We ate out a couple of times over Christmas – and I started asking myself some questions. Not the obvious ones: ‘Why does what your wife ordered always look so much better than what you ordered?’ And ‘Wasn’t it wonderfully cheap when both the boys were on the Happy Kidz Menu?’
No – a rather more important question, at least as far as business is concerned.
Why do I pay the same price for my meal on a Tuesday night as I do on a Saturday night?
We can go to a restaurant on a Tuesday night. It’s quiet, no problem booking a table, eat when you want to eat, all very civilised…
But when I ring up to book for Saturday night it’s a different story. “How many for? Two?” (That’s ‘two’ as in, ‘is that the best you can do?’) “Well maybe we could squeeze you in. We’ve a table at six or we’ve one at ten-thirty…”
Both of which are, of course, entirely unacceptable.
You drive past the restaurant a little later. Yep, fully booked. In fact they’re queuing out of the door. But inside people are still paying the same price for their chicken stuffed with blue cheese and wrapped in bacon as you paid on Tuesday.
Why? Whatever happened to the simple laws of supply and demand? Why on earth should a meal cost the same on a Tuesday – when demand is moderate – as it does on a Saturday, when demand is spilling over on to the pavement?
Because it’s unthinkable. “I came here on Tuesday and my steak was £15 and now you’re telling me it’s £20 but next Tuesday it’ll be £15 again?? Are you insane?”
Yes, of course the restaurant owner is insane. How can you possibly run a business that way? Except that some American restaurants are running their businesses that way, and they’re doing it successfully.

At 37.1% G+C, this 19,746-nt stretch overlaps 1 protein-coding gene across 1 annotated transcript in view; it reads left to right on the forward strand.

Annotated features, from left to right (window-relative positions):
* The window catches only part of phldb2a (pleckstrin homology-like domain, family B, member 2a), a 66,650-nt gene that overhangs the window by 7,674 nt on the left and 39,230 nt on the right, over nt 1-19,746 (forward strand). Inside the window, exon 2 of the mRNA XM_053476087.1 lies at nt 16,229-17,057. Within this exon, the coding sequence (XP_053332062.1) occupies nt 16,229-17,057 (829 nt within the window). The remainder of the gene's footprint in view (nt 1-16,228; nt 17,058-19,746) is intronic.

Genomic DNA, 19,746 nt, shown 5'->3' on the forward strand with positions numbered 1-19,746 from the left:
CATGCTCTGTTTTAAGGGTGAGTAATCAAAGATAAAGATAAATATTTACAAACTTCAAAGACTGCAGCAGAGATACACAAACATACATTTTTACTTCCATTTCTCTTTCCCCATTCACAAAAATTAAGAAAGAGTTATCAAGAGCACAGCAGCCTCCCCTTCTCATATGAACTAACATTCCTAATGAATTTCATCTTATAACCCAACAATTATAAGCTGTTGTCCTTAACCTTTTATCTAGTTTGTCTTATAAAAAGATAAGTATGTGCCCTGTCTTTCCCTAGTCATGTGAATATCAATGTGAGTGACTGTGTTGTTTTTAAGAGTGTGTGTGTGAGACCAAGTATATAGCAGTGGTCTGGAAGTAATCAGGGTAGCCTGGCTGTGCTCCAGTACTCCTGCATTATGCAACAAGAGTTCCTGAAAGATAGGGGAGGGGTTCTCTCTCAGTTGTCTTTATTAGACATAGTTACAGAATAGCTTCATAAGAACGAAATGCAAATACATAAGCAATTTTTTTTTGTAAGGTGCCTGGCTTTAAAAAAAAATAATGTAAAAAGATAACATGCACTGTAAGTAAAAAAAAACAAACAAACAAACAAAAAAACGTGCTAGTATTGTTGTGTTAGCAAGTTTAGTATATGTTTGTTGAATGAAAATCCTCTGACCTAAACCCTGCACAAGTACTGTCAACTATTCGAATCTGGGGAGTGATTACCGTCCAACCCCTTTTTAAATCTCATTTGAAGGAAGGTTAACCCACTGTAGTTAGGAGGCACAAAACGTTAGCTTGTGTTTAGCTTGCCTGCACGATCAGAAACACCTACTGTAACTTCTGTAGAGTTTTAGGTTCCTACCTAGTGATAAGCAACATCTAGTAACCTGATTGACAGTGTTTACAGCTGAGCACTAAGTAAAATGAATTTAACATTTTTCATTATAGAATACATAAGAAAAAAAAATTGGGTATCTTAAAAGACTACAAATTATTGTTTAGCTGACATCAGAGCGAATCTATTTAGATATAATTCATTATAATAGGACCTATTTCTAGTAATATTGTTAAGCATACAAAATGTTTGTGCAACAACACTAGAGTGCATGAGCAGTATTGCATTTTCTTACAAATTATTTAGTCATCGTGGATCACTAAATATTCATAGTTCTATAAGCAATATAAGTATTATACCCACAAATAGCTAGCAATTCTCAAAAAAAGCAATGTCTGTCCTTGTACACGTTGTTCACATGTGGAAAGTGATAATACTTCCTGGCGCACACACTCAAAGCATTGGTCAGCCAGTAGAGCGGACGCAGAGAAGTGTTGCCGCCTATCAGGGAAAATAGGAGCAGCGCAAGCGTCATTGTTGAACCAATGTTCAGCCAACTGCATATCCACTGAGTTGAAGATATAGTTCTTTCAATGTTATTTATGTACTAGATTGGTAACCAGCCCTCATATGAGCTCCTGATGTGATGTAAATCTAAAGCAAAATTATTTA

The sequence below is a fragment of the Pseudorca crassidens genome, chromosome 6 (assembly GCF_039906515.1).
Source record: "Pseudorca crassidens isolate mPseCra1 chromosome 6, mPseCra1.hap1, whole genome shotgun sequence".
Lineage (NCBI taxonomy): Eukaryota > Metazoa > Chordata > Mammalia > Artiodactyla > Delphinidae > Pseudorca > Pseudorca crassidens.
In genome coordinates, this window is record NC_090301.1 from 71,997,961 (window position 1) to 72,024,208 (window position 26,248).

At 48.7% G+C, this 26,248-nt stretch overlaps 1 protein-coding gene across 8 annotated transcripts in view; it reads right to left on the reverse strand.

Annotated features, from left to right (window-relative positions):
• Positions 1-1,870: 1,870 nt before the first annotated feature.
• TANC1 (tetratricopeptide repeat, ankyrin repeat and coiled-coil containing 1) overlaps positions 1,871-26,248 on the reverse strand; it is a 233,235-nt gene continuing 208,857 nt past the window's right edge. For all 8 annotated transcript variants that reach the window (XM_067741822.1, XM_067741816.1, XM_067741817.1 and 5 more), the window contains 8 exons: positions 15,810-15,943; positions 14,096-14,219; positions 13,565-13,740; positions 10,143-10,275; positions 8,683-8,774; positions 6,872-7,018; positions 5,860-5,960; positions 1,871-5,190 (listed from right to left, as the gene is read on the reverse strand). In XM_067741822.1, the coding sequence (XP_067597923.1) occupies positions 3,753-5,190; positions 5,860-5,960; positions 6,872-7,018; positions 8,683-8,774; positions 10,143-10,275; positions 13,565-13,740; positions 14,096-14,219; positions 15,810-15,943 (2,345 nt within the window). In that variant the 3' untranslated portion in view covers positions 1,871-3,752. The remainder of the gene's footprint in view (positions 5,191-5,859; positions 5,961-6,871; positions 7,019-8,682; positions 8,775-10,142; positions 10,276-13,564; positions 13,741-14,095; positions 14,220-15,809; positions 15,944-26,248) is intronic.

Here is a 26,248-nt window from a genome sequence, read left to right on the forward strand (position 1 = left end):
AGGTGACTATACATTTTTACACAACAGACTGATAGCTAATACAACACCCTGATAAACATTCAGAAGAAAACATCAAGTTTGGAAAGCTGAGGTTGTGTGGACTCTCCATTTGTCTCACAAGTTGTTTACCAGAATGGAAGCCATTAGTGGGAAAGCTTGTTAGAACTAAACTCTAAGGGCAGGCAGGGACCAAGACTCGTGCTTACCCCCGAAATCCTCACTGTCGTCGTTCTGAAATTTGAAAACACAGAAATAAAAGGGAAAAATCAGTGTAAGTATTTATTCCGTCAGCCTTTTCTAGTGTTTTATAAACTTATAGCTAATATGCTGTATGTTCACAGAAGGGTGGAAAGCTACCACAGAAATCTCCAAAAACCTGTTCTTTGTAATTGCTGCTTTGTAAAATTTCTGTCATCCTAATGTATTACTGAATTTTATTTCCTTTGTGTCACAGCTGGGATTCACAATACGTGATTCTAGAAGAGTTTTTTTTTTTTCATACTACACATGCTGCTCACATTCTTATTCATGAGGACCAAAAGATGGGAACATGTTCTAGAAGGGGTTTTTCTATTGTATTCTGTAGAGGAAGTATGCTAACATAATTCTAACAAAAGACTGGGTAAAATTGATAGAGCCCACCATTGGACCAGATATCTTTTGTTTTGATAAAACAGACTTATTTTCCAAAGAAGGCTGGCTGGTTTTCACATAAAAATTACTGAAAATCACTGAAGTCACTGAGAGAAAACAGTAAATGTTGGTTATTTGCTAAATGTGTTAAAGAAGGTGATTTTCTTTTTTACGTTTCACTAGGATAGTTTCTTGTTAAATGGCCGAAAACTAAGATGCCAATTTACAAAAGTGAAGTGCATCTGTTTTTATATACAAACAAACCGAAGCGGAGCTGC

As I wrote in one of the last blog posts of 2013, what was once unthinkable – my entire music collection in my pocket – has now become commonplace. That trend is only going to accelerate in the coming year.
So may I once again commend to you a business practice that is traditionally held to be unthinkable, but which is nearly always profitable; not as painful as you thought it was going to be and which will definitely have you saying, ‘why didn’t I do that ages ago?’
Sack some of your clients/customers.
It’s a well worn cliché that 20% of your clients will account for 80% of your business. That doesn’t mean though that you can simply get rid of the remaining 4/5ths of your client bank – not least because some of them are going to be in your top 20% next year. But buried in the 80% will be clients who cause you grief: who don’t pay on time: who make unreasonable demands: who simply don’t bring any joy into your life. And so on…
I think 2014 represents a major opportunity for all of us. There are clear signs that the economy is recovering and the evidence – both analytical and anecdotal – points to a year where significant growth is possible. But you can’t do that if you’re wasting a lot of your time dealing with unprofitable clients – or profitable clients who simply suck the life out of you.
So January could be the month for some early spring cleaning and pruning. It’s not just you that needs to be leaner after Christmas; it’s your client bank as well. Think the unthinkable and sack some of the previously unsackable. And then treat yourself to a good meal to celebrate.
On a Tuesday night, obviously…